Mike Bloomberg on Environment
Mayor of New York City (Independent)
BLOOMBERG: Well, already we've closed 304 out of the 530 coal-fired power plants in the United States, and we've closed 80 out of the 200 or 300 that are in Europe, Bloomberg Philanthropies, working with the Sierra Club, that's one of the things you do.
Q: What are your priorities?
BLOOMBERG: If you're president, the first thing you do the first day is you rejoin the Paris Agreement. This is just ridiculous for us to drop out. Two, America's responsibility is to be the leader in the world. And if we don't, we're the ones that are going to get hurt just as much as anybody else. And that's why I don't want to have us cut off all relationships with China, because you will never solve this problem without China and India, Western Europe, and America. That's where most of the greenhouse [emissions are].
BLOOMBERG: His policies are not good for the world. To debunk science and walk away from it is just ridiculous. Even if you don't believe it, if there's a possibility that it's right, you have to take prophylactic actions to prevent a disaster. And what I do know is that a lot of kids go to the hospital with asthma attacks because we have a lot of junk we put in the air. A lot of people come down with stomach cancers because there's a lot of stuff that goes into the water.
Q: It sounds like you're saying he's not doing the job that he should be doing.
BLOOMBERG: I don't think there's any question about that. His job is to protect the environment and he has walked away 100% from that, saying "the environment doesn't need protection, I'm going to try to protect jobs." That's not his job.
Q: Should he be fired?
BLOOMBERG: The issue is that what he's doing is very damaging to your health and your children's health and mine.
A: No, we're not; we're not telling them at all. We're telling them what science says is in their interest or isn't in their interest. We allow you to smoke. We just don't let you smoke where other people have to breathe the smoke that you're exhaling or comes from your cigarette. And if you remember, when we put a smoking ban in, nobody thought that was going to work. Today, all of Latin America, all of Western Europe, and almost every big city in America and most of the states are smoke-free. This is another thing: Obesity is going to kill more people this year in the world than starvation. We have to do something about it.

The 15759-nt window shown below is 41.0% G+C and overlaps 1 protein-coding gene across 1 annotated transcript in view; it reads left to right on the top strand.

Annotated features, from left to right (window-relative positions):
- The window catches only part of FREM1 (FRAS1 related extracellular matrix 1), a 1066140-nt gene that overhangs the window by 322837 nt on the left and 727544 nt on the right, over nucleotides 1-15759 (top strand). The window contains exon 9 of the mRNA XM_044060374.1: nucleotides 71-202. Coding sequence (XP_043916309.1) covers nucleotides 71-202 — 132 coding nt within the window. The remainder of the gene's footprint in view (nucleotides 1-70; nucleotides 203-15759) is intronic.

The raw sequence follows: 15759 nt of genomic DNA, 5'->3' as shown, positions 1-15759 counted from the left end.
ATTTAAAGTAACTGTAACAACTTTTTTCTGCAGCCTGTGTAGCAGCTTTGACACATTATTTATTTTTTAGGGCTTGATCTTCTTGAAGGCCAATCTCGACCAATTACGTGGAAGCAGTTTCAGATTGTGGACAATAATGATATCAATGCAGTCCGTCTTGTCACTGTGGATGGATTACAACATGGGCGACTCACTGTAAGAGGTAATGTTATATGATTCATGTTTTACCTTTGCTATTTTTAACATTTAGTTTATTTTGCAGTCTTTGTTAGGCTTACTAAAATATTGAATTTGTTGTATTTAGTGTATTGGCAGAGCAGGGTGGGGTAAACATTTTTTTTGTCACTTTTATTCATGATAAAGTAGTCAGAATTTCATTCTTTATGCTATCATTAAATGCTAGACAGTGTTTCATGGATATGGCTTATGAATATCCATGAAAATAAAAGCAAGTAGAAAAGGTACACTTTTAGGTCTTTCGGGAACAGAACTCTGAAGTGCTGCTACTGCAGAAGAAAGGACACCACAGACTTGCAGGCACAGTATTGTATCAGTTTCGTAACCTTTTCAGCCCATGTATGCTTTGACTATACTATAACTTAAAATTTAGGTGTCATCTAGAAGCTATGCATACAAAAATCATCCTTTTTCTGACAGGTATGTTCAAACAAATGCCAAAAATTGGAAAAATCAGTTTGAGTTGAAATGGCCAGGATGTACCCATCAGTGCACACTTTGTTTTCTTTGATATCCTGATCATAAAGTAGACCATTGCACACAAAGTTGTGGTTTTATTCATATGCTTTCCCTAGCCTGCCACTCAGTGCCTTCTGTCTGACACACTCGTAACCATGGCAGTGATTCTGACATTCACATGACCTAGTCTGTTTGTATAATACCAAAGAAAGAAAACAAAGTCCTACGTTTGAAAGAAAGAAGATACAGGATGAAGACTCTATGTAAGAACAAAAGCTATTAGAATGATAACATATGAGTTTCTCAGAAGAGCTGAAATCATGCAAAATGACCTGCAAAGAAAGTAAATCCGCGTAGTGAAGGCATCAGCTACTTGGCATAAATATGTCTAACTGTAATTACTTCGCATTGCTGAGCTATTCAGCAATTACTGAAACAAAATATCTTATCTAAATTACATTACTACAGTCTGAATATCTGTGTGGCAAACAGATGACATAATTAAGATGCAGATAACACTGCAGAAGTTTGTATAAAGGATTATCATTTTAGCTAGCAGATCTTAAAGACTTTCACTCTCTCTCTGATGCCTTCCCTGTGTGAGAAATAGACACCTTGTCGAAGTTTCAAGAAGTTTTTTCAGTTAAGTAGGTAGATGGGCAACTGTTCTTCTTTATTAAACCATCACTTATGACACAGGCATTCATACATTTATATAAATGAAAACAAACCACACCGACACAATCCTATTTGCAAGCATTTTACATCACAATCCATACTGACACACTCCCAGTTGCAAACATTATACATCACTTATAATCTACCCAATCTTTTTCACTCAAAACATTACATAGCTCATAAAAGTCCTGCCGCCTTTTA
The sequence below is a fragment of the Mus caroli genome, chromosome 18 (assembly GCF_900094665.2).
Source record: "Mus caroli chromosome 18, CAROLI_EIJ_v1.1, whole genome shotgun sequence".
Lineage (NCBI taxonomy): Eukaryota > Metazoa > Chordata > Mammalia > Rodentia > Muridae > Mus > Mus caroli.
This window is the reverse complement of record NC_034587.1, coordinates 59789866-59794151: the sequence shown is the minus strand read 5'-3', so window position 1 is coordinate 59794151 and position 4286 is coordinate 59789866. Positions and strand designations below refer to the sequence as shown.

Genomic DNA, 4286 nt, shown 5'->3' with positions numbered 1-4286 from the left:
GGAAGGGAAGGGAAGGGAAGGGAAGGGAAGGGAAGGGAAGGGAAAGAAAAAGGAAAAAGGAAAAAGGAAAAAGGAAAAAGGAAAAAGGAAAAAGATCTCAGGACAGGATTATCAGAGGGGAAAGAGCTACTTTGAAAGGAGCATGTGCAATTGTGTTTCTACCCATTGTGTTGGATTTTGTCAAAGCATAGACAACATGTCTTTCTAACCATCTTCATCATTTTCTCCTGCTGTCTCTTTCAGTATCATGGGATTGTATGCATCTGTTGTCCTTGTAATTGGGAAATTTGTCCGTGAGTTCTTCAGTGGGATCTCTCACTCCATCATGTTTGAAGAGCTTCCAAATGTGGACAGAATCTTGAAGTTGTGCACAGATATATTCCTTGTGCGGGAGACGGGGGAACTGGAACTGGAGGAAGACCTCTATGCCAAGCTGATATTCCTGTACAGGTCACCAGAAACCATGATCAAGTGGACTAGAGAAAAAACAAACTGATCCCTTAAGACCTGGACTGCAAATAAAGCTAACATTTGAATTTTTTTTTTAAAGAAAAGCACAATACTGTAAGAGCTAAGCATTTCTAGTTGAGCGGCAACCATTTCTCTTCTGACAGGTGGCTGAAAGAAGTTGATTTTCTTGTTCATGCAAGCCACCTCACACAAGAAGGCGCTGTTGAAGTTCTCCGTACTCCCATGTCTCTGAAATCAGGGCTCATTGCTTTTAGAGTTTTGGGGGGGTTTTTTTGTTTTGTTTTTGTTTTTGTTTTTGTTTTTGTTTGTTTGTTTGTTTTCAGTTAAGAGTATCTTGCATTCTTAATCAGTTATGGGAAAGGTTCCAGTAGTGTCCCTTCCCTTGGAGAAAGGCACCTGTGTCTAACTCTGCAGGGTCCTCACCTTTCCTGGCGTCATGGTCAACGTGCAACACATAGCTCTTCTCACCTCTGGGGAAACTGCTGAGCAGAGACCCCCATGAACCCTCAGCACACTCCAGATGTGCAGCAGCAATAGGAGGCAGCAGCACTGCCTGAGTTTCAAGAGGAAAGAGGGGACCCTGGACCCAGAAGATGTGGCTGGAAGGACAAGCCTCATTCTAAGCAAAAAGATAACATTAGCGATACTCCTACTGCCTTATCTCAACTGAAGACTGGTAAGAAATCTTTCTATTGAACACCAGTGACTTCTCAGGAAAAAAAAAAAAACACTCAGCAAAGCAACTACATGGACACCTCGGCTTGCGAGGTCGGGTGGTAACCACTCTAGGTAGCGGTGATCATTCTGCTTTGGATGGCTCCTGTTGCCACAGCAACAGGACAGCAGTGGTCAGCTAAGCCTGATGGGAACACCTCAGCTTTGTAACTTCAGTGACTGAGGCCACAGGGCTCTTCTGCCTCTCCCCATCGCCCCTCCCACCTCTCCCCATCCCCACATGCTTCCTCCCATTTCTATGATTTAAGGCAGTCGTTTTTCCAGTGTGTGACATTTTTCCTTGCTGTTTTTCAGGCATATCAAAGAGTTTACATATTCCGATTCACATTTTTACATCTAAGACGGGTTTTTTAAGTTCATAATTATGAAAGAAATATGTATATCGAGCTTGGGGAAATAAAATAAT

Q: But where is the line?
A: I do not think we should ban most things. I do think there are certain times we should infringe on your freedom. If you want to smoke, I think you have a right to do so and I would protect that. But our job as government is to inform the public.
(He finally settled on the less exotic if politically sensitive solution of containerizing the waste and exporting it to landfills by rail or in covered barges.)
"If we don't act now, when?" Bloomberg asked, making his announcement on Earth Day.
Most chief executives do not spend much time planning for the future, when they will no longer be in office to claim credit. That's why bridges fall down--from neglect by politicians worried about their today, not a successor's tomorrow.
But PlaNYC's 127 projects, regulations and innovations--an agenda so ambitious that Bloomberg likened it to the designs for Central Park and the construction of Rockefeller Center--rely heavily on political cooperation, public funds and a strong economy.
Albany being Albany, the Speaker wielded his favorite passive-aggressive tool, a handy device to bury hot issues. Saying there were not enough votes to pass congestion pricing, he never brought the bill to the assembly floor.
The mayor did not hide his fury. "It takes a special type of cowardice for elected officials to refuse to stand up and vote their conscience on an issue that has been debated, and amended significantly to resolve many outstanding issues, for more than a year. Every New Yorker has a right to know if the person they send to Albany was for or against better transit and cleaner air."
And because of exposure to sooty diesel exhaust and smoke-belching power plants that are concentrated in low-income communities, many of their residents bear the brunt of this public health menace. In parts of the Bronx, Brooklyn, and Harlem, children are hospitalized for asthma at nearly four times the national average. Four times!
We cannot turn a blind eye to this outrage. All our children deserve a healthy start in life. Many people call that environmental justice; I simply call it the right thing to do. [The goal]: eliminating roughly 40% of locally produced soot by 2030.
I understand the hesitation about charging a fee. I was a skeptic myself. But I looked at the facts: in cities like London and Singapore, fees succeeded in reducing congestion and improving air quality.
In setting the fee, there’s no magic number, but it has to be high enough to encourage more people to switch to mass transit and low enough not to break the bank - for businesses and for those who have to drive. We believe that an $8 charge would achieve these goals, for cars traveling south of 86th Street on weekdays.
|Other big-city mayors on Environment:||Mike Bloomberg on other issues:|
Tom Barrett (D,Milwaukee)
Bill de Blasio (D,NYC)
Rahm Emanuel (D,Chicago)
Bob Filner (D,San Diego)
Steven Fulop (D,Jersey City)
Eric Garcetti (D,Los Angeles)
Mike Rawlings (D,Dallas)
Marty Walsh (D,Boston)
Rocky Anderson (I,Salt Lake City)
Tom Barrett (D,Milwaukee,WI)
Mike Bloomberg (I,New York City)
Cory Booker (D,Newark,NJ)
Jerry Brown (D,Oakland,CA)
Julian Castro (D,San Antonio,TX)
Rudy Giuliani (R,New York City)
Phil Gordon (D,Phoenix)
Tom Menino (D,Boston)
Dennis Kucinch (D,Cleveland,OH)
Michael Nutter (D,Philadelphia)
Sarah Palin (R,Wasilla,AK)
Annise Parker (D,Houston)
Jerry Sanders (R,San Diego)
Antonio Villaraigosa (D,Los Angeles)